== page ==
The effects of electroconvulsive therapy on tardive dystonia or dyskinesia induced by psychotropic medication: a retrospective study
Authors Yasui-Furukori N, Kikuchi A, Katagai H, Kaneko S, Nakamura K
Received 15 February 2014
Accepted for publication 16 April 2014
Published 3 July 2014 Volume 2014:10 Pages 1209—1212
Checked for plagiarism Yes
Review by Single anonymous peer review
Peer reviewer comments 4
Norio Yasui-Furukori,1 Atsuhiro Kikuchi,1 Hiroshi Katagai,1,2 Sunao Kaneko1
1Department of Neuropsychiatry, Hirosaki University School of Medicine, 2Department of Neuropsychiatry, Hirosaki-Aiseikai Hospital, Hirosaki, Japan
Background: Tardive dystonia and dyskinesia are potentially irreversible neurological syndromes. Successful electroconvulsive treatment (ECT) has been reported by multiple sources; however, the existing retrospective reviews and open prospective trials provide little information on the response rate.
Methods: Eighteen consecutive patients with tardive dystonia or dyskinesia received a standard course of ECT to treat abnormal movement. The severity of the tardive dystonia and dyskinesia was evaluated using the Abnormal Involuntary Movement Scale (AIMS) before and after the course of ECT. The patients who displayed a greater than 50% improvement in the AIMS score were classified as the responders.
Results: The mean AIMS score decreased from 19.1±4.7 to 9.6±4.2. There were seven responders among the 18 patients, which yielded a 39% response rate.
Conclusion: ECT has a moderate but significant effect on tardive dystonia and dyskinesia.
Keywords: tardive dystonia, tardive diskinesia, ECT, medication
Tardive dystonia and dyskinesia are potentially irreversible neurological syndromes. They are characterized by choreiform and athetoid movements that primarily affect the buccal, facial, and lingual muscles, but may also affect the extremities and trunk. In neuroleptic-treated patients, the estimated prevalence of tardive dyskinesia is 15%–20%,1 with a range of 0.5%–56%.2,3 In one study, the cumulative rates of tardive dyskinesia after 1, 2, and 3 years of antipsychotic treatment were 25%, 34%, and 53%, respectively.4 A greater risk of tardive dyskinesia has been associated with; a history of electroconvulsive treatment (ECT), higher mean daily and cumulative antipsychotic doses, and the presence of extrapyramidal signs early in treatment.4,5
Several case reports have described the successful application of ECT to treat tardive dystonia6–9 and dyskinesia.2,10–13 These case reports suggest that a publication bias may be overemphasizing the positive results. While a retrospective review or an open prospective trial should provide a clearer picture of the response rates by including the nonresponders, there has been little information on the response rates for ECT. Therefore, we examined the effects of ECT on tardive dystonia and dyskinesia.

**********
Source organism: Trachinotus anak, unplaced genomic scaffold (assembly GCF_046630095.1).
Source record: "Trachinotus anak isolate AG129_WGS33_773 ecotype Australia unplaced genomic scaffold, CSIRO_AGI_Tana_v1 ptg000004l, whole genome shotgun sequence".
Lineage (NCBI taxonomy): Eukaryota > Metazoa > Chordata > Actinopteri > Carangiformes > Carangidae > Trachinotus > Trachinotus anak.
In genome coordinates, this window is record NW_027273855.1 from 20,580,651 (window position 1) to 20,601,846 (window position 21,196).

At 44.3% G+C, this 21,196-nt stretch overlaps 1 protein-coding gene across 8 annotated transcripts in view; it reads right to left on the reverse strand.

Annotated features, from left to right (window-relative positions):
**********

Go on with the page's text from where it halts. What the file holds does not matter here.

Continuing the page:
This study was approved by the local ethics committee of Hirosaki University Hospital and was carried out in accordance with the latest version of the Declaration of Helsinki. All participants provided written informed consent prior to participation in the study.
ECTs were performed in approximately 15 patients per year in our university hospital between 2005 and 2010. The aim of ECT is to treat depression, schizophrenia symptoms, and movement disorders. Seventy-four patients were treated with ECT, including 39 patients with depression affective disorders, 15 patients with schizophrenia, two patients with neurosis, and 18 patients with tardive involuntary movement disorders. The subjects included in this study consisted of 18 consecutive patients with tardive involuntary movement disorders who underwent ECT. Table 1 provides descriptive data on the demographic and clinical characteristics of the 18 subjects. The pharmacological histories of the subjects were unknown. No psychopathological evaluations other than establishing abnormal involuntary movements were conducted because the mental conditions of all subjects were stable.
Table 1 Characteristics of the 18 subjects